Microsoft has suffered a second major data scare of this week. Following a PowerApps leak that exposed 38 million private records, a Microsoft Azure bug has allowed data to be available online. In fact, this vulnerability means data has been exposed for as much as two years.
Security firm Wiz discovered and disclosed the problem, which is found in Microsoft Azure Cosmos DB. Specifically, the data of over 3,300 customers is open and available online without restriction. Threat actors could access this information and use it in a cyberattack.
Azure Cosmos DB was announced at Build 2017. It is a cloud database service is a brand-new platform created from the ground up. It allows customers to power planet-scale cloud services and huge data applications. Microsoft describes Cosmos DB as a first of its kind service with guaranteed uptime, consistency, throughput, and latency at the 99th percentile.
Ami Luttwak, chief tech officer for Wiz, says the danger of this leak should not be underestimated.
“This is the worst cloud vulnerability you can imagine. This is the central database of Azure, and we were able to get access to any customer database that we wanted.”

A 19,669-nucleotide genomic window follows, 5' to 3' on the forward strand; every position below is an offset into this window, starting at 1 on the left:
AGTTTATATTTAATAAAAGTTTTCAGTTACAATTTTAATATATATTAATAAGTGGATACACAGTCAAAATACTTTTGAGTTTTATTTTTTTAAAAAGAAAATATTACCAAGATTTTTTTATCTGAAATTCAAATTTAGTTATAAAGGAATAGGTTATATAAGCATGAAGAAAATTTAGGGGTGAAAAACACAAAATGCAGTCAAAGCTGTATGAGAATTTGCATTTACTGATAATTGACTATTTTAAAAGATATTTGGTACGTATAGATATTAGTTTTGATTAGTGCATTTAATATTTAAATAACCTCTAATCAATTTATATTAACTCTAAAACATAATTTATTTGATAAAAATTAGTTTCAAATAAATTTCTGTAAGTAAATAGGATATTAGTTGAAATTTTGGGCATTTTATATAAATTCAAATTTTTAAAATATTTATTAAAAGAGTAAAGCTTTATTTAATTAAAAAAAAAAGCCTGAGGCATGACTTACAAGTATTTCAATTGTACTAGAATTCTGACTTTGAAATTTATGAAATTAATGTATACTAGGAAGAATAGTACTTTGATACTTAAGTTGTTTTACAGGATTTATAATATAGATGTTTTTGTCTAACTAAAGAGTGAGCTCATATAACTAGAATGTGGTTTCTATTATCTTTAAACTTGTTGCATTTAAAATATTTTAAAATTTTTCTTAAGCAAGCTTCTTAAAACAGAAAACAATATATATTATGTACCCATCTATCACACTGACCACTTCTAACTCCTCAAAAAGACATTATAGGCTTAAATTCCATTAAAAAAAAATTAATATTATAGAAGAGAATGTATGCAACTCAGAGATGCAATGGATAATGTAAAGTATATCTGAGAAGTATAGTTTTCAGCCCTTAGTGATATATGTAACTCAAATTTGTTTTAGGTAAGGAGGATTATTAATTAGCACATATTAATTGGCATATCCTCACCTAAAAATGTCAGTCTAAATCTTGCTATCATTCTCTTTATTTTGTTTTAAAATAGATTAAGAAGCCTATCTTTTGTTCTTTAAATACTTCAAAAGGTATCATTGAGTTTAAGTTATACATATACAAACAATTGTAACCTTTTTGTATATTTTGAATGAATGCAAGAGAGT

The issues comes from the Jupyter Notebook feature that Microsoft added to Azure Cosmos DB in 2019. While this tool allows users to create custom views of their data, misconfigurations allow attackers to exploit Jupyter Notebook to access customer data.
This has been possible since 2019, but the problem is worse now because Microsoft made Jupyter Notebook an automatic feature earlier this year. Wiz was able to leverage the vulnerability to gain access to Azure Cosmos DB and access user read, delete, and write permissions.
Wiz informed Microsoft two weeks ago and the company issued a patch. However, the company is going public because Microsoft is unable to change the access keys of customers. Users must know to manually change the keys to avoid the vulnerability.
Microsoft has already informed around 30% of its Cosmos DB clients but Wiz wants a public disclosure to help more customers. Speaking to Bloomberg, Microsoft says “There is no evidence of this technique being exploited by malicious actors.”
The company paid Wiz $40,000 for discovering the flaw.
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